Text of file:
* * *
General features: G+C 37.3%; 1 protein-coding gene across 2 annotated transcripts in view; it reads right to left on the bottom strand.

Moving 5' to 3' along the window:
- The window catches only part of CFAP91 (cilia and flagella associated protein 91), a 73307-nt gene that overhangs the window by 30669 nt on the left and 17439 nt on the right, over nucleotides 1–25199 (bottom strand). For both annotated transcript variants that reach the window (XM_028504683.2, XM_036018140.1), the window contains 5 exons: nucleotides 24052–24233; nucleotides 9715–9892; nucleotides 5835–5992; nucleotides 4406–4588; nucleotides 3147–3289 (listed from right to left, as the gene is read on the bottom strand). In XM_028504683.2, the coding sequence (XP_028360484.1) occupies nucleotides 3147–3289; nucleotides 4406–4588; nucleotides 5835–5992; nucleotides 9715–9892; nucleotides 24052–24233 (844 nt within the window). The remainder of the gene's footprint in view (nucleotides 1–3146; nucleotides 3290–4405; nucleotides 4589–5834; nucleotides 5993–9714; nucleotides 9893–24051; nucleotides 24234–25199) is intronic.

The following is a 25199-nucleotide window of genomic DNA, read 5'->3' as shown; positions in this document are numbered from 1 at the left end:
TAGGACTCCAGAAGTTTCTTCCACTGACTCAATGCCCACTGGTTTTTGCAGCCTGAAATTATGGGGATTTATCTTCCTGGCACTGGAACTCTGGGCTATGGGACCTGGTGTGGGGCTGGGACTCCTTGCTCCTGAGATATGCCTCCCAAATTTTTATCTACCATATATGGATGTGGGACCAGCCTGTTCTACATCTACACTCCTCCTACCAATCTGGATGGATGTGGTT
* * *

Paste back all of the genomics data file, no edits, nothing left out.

General features: G+C 37.3%; 1 protein-coding gene across 2 annotated transcripts in view; it reads right to left on the bottom strand.

Moving 5' to 3' along the window:
- The window catches only part of CFAP91 (cilia and flagella associated protein 91), a 73307-nt gene that overhangs the window by 30669 nt on the left and 17439 nt on the right, over nucleotides 1–25199 (bottom strand). For both annotated transcript variants that reach the window (XM_028504683.2, XM_036018140.1), the window contains 5 exons: nucleotides 24052–24233; nucleotides 9715–9892; nucleotides 5835–5992; nucleotides 4406–4588; nucleotides 3147–3289 (listed from right to left, as the gene is read on the bottom strand). In XM_028504683.2, the coding sequence (XP_028360484.1) occupies nucleotides 3147–3289; nucleotides 4406–4588; nucleotides 5835–5992; nucleotides 9715–9892; nucleotides 24052–24233 (844 nt within the window). The remainder of the gene's footprint in view (nucleotides 1–3146; nucleotides 3290–4405; nucleotides 4589–5834; nucleotides 5993–9714; nucleotides 9893–24051; nucleotides 24234–25199) is intronic.

The following is a 25199-nucleotide window of genomic DNA, read 5'->3' as shown; positions in this document are numbered from 1 at the left end:
TAGGACTCCAGAAGTTTCTTCCACTGACTCAATGCCCACTGGTTTTTGCAGCCTGAAATTATGGGGATTTATCTTCCTGGCACTGGAACTCTGGGCTATGGGACCTGGTGTGGGGCTGGGACTCCTTGCTCCTGAGATATGCCTCCCAAATTTTTATCTACCATATATGGATGTGGGACCAGCCTGTTCTACATCTACACTCCTCCTACCAATCTGGATGGATGTGGTT